Field Notes: Spring Buds in Central Park

Living in the city, you might think that there’s not much for an arborist to do or see. In truth it is one of the most  biodiverse environments I’ve lived in – particularly in terms of the trees and plants that can be seen here.

First, one must consider resources like Brooklyn Botanic Garden and New York Botanical Garden make it possible to go and study plant life from all over the globe year round.

There are also many different species to be seen growing outside. For tree lovers the NYC Street Tree Map is an invaluable database where nearly every tree in the five boroughs is mapped, so if you’re trying to confirm what that interesting looking tree on your walk back from the subway is, look no further.

There are some outdoor locations that offer more variety than others. The spring brings a special kind of magic to the city’s wooded areas – and Manhattan’s Central Park is no exception. The nearly 20,000 trees in the park are composed of at least 174 species – native and non native.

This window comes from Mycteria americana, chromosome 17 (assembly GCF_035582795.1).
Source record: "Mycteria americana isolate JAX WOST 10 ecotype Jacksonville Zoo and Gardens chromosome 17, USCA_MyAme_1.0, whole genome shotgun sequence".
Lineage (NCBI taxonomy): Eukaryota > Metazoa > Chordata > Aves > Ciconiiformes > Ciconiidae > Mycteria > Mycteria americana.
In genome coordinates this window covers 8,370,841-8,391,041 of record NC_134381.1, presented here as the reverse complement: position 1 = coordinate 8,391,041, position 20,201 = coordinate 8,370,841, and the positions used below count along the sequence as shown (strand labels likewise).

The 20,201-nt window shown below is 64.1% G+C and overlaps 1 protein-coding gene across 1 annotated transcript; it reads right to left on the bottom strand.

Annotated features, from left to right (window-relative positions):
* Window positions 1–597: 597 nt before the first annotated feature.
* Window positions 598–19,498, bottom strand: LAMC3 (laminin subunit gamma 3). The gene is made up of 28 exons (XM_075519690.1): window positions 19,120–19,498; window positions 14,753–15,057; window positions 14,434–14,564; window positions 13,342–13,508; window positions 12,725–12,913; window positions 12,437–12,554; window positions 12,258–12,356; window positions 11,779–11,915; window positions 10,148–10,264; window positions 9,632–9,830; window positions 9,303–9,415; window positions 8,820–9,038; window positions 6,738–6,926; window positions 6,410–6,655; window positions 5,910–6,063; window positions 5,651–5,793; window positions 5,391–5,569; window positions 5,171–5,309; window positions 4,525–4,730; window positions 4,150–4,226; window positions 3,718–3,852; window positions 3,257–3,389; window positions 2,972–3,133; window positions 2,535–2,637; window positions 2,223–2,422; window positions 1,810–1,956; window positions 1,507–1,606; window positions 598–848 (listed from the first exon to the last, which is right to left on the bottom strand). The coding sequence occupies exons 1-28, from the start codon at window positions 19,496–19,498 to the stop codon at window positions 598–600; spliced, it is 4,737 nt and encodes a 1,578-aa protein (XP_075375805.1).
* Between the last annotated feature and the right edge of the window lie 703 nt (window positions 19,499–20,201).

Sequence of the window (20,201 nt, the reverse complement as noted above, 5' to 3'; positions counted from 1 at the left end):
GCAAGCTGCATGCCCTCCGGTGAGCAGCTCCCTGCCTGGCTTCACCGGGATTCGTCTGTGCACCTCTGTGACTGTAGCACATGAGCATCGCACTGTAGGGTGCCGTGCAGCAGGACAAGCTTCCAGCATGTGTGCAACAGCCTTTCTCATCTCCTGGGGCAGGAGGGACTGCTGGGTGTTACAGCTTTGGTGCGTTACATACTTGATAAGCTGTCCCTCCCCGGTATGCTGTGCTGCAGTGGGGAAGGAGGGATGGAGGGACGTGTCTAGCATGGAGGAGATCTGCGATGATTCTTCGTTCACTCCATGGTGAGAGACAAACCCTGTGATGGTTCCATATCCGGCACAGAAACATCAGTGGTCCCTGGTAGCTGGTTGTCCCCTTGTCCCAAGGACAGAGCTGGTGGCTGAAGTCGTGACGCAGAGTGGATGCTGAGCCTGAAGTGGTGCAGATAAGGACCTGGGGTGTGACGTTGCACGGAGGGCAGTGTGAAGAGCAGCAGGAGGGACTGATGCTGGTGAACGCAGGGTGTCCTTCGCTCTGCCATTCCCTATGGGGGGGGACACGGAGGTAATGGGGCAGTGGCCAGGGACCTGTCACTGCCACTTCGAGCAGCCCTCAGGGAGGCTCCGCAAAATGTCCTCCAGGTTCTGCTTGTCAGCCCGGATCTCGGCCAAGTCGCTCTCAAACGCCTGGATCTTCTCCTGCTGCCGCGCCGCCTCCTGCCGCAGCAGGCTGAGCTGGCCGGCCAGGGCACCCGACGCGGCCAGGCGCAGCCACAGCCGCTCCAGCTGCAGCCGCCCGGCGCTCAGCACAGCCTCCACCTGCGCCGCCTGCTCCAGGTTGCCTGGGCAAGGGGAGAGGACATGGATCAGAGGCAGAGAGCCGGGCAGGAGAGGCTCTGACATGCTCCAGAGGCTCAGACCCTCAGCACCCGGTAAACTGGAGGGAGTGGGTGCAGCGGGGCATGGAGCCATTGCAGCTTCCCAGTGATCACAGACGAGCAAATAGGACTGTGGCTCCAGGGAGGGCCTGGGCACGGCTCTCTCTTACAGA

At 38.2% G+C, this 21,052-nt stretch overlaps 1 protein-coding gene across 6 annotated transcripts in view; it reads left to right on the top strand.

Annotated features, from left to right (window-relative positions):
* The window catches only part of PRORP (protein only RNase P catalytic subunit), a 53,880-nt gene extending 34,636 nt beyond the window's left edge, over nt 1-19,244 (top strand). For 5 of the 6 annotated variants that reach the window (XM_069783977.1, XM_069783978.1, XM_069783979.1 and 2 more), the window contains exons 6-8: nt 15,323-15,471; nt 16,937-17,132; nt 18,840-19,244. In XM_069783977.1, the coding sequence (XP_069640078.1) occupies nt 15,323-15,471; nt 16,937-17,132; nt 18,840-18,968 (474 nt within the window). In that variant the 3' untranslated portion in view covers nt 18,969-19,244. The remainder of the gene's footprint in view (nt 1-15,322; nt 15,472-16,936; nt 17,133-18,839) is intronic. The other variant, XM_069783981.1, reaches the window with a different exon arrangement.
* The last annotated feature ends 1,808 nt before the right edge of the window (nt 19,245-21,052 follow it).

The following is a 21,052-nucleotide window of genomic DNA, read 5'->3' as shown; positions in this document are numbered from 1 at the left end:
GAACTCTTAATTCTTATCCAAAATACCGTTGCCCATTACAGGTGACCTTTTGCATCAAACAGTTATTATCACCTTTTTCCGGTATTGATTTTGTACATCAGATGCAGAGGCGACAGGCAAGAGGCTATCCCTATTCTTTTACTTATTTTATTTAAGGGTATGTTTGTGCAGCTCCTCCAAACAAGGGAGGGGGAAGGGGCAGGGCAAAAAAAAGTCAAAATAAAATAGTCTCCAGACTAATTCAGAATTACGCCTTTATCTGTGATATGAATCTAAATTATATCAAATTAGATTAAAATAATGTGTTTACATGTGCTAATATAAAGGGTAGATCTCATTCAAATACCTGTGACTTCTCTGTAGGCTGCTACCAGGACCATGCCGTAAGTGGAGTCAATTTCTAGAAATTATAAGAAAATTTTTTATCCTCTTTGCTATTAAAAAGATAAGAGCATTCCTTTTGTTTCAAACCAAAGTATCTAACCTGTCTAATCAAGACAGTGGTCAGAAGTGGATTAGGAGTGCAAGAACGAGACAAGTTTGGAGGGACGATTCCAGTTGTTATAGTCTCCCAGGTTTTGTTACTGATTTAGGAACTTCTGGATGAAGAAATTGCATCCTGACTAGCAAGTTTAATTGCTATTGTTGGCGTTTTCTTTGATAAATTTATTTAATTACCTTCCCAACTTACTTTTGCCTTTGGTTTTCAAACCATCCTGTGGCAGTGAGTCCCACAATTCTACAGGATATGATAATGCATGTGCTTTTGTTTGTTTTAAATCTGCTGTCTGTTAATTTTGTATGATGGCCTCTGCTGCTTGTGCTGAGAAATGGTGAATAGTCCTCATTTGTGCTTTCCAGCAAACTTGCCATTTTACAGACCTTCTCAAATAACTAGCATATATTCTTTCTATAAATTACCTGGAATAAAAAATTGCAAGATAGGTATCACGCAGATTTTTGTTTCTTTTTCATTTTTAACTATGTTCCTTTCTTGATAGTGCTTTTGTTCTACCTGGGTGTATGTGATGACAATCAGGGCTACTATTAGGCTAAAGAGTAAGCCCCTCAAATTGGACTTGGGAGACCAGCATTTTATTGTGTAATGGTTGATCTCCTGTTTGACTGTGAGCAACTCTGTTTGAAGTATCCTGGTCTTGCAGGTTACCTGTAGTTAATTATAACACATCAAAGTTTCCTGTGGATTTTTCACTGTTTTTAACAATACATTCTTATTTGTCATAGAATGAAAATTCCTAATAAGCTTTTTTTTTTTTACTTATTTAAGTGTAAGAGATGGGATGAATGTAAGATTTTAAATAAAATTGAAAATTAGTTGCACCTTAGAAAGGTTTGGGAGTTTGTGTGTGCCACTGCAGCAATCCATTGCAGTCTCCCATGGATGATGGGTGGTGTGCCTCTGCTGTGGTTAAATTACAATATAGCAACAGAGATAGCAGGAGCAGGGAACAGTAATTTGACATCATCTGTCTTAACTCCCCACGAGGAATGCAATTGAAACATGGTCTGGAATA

That means that in early spring, there are plenty of different kinds of blossoms and seeds to be seen.

I pass the park usually at least once a week – and on my last visit there, I took some pictures of the buds and pods I saw on trees and shrubs there.

There were buds of all shapes, colors and sizes – a clear visual reminder for me that biodiversity can be found in places where you may not expect it.

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